Oil and Gas

UPDATE 2-Algeria replaces broad import ban with duties up to 200 pct

* Broad import ban cut imports by less than 1 pct

* Domestic manufacturers struggle to replace imports

* Duties will make ordinary Algerians poorer - analyst (Adds details on duty percentage, paragraphs 14, 15, 16)

ALGIERS, Jan 29 (Reuters) - Algeria has eased a broad ban on imports and replaced it with customs duties ranging from 30 to 200 percent, the Trade Ministry said on Tuesday, after last year’s ban had little effect in reducing the import bill.

Under the new policy, Algeria is lifting the ban imposed in 2018 on cell phones, home appliances, raw materials, some foodstuffs and other products, the ministry said on its website.

Imports of cars and some other products are still banned.

“The goods and products, which were suspended during the year 2018, are free for import from now on,” the ministry said, adding that measure is aimed at encouraging local companies and protecting the nation’s “infant industries”.

Algeria imposed the ban to ease pressure on the state’s finances caused by lower oil and gas revenue, the main source of government revenue and 94 percent of exports. But the move had little impact because Algeria’s small manufacturing base could not produce enough substitutes.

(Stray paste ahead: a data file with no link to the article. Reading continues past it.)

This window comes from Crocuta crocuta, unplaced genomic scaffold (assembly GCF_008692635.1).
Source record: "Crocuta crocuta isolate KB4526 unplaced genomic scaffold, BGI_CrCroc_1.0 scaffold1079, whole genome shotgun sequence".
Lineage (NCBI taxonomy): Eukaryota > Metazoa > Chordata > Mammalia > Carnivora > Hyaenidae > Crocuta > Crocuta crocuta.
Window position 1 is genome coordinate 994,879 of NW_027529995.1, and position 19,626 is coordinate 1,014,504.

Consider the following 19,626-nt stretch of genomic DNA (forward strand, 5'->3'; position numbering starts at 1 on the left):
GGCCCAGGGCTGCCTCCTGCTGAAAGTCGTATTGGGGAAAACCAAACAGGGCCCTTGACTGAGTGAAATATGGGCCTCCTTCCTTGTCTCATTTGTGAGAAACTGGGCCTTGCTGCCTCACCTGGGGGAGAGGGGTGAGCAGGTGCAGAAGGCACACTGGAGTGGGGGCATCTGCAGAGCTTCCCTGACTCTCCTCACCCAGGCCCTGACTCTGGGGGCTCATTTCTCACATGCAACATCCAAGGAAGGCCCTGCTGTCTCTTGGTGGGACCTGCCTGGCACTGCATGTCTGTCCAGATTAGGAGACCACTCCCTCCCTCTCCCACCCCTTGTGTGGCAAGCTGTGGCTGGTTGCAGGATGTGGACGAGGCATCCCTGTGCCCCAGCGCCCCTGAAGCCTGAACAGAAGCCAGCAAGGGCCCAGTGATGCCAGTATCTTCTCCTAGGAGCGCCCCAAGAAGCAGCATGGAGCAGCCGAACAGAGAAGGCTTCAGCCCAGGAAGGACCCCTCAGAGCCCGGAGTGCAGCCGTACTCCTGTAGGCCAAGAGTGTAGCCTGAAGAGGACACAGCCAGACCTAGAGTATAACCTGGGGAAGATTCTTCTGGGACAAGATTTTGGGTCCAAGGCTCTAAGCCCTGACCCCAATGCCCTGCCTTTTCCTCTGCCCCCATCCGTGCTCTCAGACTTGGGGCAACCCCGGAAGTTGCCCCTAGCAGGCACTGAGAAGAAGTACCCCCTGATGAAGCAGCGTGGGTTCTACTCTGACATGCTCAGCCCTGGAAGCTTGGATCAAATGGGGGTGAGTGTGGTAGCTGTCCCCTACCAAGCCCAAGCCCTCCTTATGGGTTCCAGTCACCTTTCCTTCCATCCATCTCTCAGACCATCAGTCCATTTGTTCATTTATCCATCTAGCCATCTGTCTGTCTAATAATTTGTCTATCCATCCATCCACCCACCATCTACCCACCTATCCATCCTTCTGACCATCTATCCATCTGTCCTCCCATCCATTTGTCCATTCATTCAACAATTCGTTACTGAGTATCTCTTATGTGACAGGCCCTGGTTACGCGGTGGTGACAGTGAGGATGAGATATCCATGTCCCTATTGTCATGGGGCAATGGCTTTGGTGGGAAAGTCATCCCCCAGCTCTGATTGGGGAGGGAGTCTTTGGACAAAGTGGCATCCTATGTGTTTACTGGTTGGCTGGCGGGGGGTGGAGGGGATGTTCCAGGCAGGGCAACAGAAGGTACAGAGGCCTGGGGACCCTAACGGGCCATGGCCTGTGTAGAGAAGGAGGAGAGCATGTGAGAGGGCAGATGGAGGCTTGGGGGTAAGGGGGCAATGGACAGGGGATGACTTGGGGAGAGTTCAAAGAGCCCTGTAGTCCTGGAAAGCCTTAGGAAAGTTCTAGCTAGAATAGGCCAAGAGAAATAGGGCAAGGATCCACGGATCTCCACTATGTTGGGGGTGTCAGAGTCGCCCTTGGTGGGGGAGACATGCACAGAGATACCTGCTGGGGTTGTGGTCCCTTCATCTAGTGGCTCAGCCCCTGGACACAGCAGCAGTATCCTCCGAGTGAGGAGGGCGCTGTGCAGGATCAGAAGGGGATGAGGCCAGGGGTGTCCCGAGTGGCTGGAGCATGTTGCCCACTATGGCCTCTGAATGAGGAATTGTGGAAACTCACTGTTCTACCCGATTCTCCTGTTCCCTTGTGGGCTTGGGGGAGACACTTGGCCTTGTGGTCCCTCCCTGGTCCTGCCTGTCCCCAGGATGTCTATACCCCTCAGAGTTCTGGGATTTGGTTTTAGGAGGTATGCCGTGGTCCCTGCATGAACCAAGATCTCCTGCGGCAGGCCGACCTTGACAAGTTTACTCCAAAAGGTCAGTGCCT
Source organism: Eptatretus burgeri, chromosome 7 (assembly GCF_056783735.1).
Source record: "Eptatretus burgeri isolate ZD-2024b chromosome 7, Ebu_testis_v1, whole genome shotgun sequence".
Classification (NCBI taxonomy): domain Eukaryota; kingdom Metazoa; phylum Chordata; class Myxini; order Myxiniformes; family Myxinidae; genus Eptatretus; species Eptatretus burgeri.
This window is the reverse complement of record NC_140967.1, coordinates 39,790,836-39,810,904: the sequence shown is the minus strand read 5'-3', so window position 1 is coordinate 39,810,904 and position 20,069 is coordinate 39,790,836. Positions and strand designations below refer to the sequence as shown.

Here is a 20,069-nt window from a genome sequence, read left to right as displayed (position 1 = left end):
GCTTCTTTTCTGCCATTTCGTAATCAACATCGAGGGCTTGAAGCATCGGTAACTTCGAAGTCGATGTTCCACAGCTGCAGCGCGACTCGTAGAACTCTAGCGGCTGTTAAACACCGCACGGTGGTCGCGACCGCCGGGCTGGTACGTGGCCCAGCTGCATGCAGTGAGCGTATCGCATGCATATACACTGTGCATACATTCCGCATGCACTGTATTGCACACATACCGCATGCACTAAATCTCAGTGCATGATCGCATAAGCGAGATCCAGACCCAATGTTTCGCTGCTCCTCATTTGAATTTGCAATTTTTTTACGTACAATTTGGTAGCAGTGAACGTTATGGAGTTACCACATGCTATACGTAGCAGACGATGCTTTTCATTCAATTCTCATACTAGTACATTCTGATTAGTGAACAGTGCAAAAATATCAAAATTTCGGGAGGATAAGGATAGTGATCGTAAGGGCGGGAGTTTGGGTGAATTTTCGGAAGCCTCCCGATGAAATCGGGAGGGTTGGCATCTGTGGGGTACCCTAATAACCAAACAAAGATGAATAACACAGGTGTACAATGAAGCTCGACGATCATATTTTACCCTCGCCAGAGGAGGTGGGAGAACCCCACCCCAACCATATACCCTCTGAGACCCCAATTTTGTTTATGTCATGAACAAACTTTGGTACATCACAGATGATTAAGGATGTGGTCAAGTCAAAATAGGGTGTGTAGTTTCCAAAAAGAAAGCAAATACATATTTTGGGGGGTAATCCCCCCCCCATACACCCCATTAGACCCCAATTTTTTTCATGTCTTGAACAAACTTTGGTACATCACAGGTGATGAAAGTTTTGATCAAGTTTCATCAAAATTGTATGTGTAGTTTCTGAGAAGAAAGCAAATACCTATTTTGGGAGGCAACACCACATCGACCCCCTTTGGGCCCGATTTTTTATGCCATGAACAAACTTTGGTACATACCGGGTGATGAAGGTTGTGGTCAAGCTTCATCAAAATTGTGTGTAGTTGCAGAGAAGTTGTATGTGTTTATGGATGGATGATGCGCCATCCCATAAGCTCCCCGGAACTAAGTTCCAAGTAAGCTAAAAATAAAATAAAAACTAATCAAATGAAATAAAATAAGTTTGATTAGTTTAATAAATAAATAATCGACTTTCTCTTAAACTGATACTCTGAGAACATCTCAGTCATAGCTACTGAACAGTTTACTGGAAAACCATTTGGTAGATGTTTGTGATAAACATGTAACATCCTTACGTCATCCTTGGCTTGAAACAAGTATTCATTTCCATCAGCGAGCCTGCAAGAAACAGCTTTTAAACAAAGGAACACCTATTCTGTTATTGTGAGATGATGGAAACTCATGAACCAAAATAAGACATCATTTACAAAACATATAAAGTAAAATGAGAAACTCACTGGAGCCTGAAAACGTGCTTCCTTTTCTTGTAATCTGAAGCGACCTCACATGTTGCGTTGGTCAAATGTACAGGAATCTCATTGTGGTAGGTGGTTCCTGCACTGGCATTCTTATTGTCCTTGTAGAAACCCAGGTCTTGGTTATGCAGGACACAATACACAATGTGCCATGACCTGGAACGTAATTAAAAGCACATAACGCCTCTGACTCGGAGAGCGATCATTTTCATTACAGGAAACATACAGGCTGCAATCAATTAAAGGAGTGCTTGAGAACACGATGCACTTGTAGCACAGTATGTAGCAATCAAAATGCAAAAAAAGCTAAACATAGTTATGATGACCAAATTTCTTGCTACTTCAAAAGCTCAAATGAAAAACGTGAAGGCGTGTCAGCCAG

Last year’s move to ban 851 products only lessened the import bill by 0.35 percent to $38.24 billion in the first 10 months of 2018 compared with a year before, data showed.

Analysts said the new customs duties would make ordinary Algerians feel poorer by driving up prices, rather than address the bigger problem of a poorly developed domestic industry.

“This will only affect negatively the purchasing power of citizens,” economics professor Abderrahmane Aya said.

The new customs duties now apply to a list of products such as household appliances and mobile phones.

Two private manufacturers of mobile phones have complained about falling market share caused by competition from imports.

Duties will also apply to some construction materials, such as cement, marble, ceramics and finished granite, as well as products such as aluminium, furniture and plastic products.

Foodstuffs, such as poultry and red meat, will be subject to duties. But exempted food products include frozen beef, as well as fresh, dried and canned fruits and cereal derivatives.

The ministry said more products could be added to the list.

Under the new measure, customs duties for cement will reach 200 percent. Those on cell phones, washing machines, cookers and refrigerators will stand at 60 percent, according to details published on the website of the government gazette.

Duties for air conditioners, aluminium products, carpets, furniture and ceramics are set for 60 percent.

For chocolates, juice, fruits and different vegetables the percentage will range from 30 to 120 percent.

Reporting by Hamid Ould Ahmed, editing by Larry King Editing by Ulf Laessing